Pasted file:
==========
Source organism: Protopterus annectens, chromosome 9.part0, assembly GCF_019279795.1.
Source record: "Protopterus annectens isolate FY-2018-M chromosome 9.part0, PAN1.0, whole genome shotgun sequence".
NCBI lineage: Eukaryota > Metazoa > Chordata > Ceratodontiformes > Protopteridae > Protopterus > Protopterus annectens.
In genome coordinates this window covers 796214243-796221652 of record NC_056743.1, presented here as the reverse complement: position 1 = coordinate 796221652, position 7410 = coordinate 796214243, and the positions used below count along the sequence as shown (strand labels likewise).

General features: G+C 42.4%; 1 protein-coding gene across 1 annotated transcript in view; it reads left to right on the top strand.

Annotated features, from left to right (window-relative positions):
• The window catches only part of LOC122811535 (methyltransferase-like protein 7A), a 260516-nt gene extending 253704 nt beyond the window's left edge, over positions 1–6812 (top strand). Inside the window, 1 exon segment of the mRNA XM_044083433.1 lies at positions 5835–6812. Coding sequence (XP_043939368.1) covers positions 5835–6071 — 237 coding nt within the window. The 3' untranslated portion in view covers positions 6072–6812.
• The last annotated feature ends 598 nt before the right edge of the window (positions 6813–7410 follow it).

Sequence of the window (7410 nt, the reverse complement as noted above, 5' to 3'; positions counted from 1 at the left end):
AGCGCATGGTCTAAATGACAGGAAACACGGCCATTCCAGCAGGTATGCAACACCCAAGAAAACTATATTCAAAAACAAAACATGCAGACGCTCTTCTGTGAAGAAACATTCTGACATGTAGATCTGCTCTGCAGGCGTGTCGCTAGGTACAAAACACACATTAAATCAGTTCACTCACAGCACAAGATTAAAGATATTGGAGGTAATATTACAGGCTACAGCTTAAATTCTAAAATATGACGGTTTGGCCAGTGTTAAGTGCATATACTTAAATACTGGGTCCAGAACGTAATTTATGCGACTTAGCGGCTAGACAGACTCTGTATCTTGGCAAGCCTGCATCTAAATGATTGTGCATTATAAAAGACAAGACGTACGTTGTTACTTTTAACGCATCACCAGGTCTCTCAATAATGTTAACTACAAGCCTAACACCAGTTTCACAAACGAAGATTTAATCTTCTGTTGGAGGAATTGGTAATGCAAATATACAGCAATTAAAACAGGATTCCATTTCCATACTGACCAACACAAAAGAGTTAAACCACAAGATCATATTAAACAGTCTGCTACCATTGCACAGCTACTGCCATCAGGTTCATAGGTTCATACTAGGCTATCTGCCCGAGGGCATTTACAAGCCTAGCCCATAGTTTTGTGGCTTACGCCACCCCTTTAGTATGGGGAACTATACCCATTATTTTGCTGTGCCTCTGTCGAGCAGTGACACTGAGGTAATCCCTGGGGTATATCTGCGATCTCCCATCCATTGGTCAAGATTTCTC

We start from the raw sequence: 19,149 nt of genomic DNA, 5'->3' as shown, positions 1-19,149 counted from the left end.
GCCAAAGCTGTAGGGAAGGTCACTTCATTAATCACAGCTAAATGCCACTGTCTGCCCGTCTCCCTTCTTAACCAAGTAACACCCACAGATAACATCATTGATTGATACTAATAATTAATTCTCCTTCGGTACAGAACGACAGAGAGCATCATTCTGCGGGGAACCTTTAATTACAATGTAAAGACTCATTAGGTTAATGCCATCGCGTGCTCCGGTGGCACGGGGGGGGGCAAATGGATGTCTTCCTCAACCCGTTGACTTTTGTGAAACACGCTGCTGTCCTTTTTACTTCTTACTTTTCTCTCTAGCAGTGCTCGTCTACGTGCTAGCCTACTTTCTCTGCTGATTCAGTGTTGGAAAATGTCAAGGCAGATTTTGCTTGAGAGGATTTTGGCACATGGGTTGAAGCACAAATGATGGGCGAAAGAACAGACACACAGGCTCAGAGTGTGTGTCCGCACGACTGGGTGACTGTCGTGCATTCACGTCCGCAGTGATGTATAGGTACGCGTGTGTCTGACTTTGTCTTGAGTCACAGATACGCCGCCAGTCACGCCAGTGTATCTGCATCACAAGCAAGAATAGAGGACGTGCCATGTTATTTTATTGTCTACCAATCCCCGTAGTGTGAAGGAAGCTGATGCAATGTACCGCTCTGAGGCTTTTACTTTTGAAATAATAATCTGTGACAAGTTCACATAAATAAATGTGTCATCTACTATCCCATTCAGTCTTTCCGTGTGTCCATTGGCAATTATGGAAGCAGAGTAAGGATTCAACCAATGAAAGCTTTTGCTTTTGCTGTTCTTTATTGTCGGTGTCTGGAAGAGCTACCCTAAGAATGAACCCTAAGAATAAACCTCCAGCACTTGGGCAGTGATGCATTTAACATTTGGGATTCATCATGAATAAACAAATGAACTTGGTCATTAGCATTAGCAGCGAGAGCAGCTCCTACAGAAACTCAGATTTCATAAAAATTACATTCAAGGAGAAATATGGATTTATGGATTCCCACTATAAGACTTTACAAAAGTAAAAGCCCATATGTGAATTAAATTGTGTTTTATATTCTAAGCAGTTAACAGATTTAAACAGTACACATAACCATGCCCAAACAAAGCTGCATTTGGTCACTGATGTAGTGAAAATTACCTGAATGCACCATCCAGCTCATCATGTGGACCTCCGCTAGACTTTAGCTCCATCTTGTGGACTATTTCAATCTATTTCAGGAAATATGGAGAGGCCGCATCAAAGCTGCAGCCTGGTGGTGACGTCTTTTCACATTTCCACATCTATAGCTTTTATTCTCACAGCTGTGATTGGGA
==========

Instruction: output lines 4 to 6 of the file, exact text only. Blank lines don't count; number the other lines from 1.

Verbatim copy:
In genome coordinates this window covers 796214243-796221652 of record NC_056743.1, presented here as the reverse complement: position 1 = coordinate 796221652, position 7410 = coordinate 796214243, and the positions used below count along the sequence as shown (strand labels likewise).

General features: G+C 42.4%; 1 protein-coding gene across 1 annotated transcript in view; it reads left to right on the top strand.

Annotated features, from left to right (window-relative positions):